The CDC Foundation has announced a grant of $29.9 million from the Bill & Melinda Gates Foundation in support of efforts to eliminate malaria on the Caribbean island of Hispaniola, which is shared by Haiti and the Dominican Republic.
The grant will support the creation of a Haiti Malaria Elimination Consortium (HaMEC) that includes the Centers for Disease Control and Prevention, the CDC Foundation, the Haiti Ministry of Public Health and Population, the Dominican Republic Ministry of Public Health, the Pan American Health Organization, the Carter Center, the Clinton Health Access Initiative, Tulane University School of Public Health and Tropical Medicine, and the London School of Hygiene & Tropical Medicine. HaMEC's activities will build on a 2009 bi-national malaria elimination plan; improvements in malaria diagnostics and surveillance made possible by recent support from the Global Fund to Fight AIDS, Tuberculosis and Malaria; and earthquake recovery funds provided in 2012 by the U.S. government.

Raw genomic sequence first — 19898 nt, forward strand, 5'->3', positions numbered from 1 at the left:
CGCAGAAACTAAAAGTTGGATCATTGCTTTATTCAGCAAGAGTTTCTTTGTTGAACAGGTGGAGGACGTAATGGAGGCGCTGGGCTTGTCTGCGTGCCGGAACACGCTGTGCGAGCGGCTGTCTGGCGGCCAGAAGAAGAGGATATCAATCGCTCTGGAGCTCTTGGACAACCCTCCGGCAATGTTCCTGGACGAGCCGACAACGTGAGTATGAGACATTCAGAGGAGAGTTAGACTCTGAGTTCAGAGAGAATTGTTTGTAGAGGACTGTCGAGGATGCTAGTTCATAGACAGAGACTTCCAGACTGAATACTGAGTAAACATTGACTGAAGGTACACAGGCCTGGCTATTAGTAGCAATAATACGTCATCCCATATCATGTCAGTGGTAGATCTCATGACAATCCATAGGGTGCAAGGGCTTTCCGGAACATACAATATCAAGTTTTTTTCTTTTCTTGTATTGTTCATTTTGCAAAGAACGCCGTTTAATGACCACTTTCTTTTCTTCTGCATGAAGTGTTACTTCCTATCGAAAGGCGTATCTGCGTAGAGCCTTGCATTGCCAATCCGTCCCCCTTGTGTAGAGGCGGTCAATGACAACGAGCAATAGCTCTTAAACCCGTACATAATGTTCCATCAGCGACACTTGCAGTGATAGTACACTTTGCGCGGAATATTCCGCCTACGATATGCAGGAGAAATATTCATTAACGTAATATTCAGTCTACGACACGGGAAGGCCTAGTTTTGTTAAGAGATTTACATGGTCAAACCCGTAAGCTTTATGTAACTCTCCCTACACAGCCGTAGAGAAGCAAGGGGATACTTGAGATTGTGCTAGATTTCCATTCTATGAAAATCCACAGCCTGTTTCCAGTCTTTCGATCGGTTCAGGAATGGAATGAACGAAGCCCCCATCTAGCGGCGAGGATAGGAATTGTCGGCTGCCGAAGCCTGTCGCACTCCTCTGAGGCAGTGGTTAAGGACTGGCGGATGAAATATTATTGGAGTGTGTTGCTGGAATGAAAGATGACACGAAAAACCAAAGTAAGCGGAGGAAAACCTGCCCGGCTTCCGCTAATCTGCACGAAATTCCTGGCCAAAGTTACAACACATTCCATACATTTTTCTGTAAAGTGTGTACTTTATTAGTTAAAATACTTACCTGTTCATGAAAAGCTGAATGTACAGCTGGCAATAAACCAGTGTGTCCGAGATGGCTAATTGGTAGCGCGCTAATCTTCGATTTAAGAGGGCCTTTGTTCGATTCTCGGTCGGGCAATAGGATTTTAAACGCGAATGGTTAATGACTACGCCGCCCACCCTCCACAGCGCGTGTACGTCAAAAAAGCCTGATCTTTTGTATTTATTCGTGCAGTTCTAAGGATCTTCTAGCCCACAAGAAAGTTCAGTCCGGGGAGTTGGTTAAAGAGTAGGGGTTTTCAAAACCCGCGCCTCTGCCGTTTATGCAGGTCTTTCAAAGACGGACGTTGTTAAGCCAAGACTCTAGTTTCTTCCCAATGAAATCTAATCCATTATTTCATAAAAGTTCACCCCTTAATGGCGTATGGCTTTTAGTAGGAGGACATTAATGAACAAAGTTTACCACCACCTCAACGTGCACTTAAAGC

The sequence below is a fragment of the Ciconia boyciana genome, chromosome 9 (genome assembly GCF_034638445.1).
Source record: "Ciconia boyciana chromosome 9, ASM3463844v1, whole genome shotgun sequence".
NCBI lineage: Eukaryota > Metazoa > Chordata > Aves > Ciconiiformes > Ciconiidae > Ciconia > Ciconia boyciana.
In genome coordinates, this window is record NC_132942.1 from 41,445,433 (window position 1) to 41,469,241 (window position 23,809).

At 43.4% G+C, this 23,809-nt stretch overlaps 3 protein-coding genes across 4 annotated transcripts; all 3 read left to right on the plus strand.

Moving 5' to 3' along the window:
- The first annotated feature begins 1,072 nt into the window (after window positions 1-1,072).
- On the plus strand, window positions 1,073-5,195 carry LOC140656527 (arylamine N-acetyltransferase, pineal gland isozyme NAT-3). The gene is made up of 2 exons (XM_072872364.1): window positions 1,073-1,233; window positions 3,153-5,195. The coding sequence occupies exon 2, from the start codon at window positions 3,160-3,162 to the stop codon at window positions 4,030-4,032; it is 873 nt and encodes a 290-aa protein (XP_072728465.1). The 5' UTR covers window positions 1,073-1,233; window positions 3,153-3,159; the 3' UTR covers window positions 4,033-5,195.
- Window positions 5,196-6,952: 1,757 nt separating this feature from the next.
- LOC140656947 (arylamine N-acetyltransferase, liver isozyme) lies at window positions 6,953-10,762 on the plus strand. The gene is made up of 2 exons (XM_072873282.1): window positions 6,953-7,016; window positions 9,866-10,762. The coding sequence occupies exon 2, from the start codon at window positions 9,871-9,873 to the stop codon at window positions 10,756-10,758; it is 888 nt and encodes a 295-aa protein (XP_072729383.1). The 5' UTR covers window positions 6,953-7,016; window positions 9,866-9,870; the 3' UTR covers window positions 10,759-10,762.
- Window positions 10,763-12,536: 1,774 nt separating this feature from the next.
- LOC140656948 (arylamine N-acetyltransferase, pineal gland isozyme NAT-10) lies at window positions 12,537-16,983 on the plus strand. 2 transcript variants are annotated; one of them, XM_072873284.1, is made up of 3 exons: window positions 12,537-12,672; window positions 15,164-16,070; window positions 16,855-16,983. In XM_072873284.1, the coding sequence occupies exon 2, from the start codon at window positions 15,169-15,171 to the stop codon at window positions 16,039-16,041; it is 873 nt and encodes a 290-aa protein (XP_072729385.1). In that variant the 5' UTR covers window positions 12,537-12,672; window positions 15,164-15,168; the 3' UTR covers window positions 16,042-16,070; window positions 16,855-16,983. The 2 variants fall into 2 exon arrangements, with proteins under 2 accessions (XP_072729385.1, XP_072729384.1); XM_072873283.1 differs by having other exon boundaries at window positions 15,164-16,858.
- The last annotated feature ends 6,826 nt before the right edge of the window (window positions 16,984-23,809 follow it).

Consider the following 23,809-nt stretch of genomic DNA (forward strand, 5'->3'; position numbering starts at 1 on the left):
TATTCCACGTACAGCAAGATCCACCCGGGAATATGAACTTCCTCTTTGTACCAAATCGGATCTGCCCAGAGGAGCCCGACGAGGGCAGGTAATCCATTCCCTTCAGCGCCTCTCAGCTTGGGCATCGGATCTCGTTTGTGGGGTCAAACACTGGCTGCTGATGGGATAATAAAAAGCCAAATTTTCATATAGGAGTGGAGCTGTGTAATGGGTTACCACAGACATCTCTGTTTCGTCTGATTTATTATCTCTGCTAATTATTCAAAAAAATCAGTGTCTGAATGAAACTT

Members of HaMEC will work with Haiti and the Dominican Republic to develop, adopt, and implement an evidence-based strategy and operational plan for achieving malaria elimination; secure the additional financial resources needed to achieve elimination of the mosquito-borne disease; improve and refine malaria surveillance systems to support decision-making and action; and reduce malaria transmission through implementation of effective community-based interventions that are tailored to the level of malaria risk in high-prevalence areas. While the grant from the Gates Foundation will provide initial support for malaria elimination efforts in Haiti, where more than twenty thousand confirmed cases were reported in 2013, additional financial resources will be required and sought by the consortium to achieve the 2020 elimination target.
"We are grateful to the Bill & Melinda Gates Foundation for this generous grant," said Charles Stokes, president and CEO of the CDC Foundation. "Eliminating malaria in Haiti will lessen the burden on Hispaniola's public health systems, freeing up resources to tackle other pressing health issues. Additionally, eliminating malaria will result in increased productivity and economic gains for the people of Hispaniola as well as attract foreign investment and safeguard existing philanthropic investments."